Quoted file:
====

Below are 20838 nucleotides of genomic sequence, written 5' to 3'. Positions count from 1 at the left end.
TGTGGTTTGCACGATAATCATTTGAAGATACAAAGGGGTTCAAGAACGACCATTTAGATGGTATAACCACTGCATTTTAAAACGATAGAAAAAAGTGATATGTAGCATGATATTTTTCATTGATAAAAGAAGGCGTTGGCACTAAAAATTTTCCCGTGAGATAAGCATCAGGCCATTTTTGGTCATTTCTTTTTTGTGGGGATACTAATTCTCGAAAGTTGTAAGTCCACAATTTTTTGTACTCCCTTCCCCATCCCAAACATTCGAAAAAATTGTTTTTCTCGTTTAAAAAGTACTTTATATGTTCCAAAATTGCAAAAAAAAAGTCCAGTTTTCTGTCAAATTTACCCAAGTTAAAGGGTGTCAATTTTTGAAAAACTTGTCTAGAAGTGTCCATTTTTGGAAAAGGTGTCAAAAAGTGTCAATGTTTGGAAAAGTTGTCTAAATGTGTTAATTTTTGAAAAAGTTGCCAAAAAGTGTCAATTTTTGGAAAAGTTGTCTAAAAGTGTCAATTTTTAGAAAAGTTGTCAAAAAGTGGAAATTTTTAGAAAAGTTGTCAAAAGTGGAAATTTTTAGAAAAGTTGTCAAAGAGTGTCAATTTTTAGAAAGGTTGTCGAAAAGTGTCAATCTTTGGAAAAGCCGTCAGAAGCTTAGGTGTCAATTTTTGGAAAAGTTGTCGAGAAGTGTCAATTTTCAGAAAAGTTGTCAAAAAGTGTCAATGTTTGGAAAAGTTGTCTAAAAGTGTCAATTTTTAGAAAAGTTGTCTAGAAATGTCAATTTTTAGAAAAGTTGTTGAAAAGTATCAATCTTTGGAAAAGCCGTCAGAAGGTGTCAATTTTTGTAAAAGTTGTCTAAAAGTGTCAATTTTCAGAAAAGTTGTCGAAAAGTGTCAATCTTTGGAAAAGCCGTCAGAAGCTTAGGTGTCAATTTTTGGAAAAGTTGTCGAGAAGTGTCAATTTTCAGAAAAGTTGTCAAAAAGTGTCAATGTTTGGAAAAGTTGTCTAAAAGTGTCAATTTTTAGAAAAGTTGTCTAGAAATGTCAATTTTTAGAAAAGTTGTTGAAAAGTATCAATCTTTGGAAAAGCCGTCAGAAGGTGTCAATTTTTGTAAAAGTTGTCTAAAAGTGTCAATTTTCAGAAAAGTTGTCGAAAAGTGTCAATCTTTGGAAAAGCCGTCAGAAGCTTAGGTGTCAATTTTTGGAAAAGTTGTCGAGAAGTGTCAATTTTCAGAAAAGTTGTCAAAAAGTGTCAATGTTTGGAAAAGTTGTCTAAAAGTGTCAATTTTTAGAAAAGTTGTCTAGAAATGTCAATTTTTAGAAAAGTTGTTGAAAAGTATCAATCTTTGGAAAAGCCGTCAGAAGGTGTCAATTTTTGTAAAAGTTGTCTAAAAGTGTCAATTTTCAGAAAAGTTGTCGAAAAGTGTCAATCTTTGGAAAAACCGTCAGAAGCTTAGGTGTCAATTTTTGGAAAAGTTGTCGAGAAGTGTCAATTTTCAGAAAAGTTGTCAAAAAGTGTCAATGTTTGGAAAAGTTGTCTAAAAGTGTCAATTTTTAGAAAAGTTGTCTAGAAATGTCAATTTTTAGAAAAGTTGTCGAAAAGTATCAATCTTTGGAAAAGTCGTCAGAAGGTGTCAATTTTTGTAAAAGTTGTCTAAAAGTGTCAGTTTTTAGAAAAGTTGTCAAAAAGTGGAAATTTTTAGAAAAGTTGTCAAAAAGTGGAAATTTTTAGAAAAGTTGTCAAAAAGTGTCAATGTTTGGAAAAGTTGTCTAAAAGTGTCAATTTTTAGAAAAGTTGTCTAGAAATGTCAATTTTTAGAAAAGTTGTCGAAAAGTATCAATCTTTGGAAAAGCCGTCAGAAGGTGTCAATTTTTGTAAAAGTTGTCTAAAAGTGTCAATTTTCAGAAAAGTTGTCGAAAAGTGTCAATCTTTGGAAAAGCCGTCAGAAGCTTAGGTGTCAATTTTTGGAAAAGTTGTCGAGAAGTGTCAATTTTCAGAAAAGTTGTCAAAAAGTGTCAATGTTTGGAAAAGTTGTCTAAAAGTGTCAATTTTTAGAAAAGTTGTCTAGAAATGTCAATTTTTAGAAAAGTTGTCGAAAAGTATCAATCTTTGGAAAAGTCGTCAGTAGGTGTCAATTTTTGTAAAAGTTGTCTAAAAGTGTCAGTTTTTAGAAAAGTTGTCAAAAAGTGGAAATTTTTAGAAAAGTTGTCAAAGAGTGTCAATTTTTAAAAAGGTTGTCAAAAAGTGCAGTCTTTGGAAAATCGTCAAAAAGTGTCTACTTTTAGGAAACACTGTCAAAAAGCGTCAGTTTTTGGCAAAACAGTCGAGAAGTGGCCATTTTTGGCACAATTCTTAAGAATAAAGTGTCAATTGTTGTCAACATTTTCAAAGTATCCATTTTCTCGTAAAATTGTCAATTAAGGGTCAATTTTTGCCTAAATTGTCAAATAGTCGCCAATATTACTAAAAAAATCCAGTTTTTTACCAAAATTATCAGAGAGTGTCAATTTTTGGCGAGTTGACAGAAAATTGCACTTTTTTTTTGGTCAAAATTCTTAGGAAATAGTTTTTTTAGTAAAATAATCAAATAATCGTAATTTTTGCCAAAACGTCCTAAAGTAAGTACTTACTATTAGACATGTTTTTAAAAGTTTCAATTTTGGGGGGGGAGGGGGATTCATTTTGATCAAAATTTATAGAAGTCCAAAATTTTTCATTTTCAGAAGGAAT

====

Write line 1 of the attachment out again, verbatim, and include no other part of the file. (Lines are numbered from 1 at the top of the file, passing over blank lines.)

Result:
Below are 20838 nucleotides of genomic sequence, written 5' to 3'. Positions count from 1 at the left end.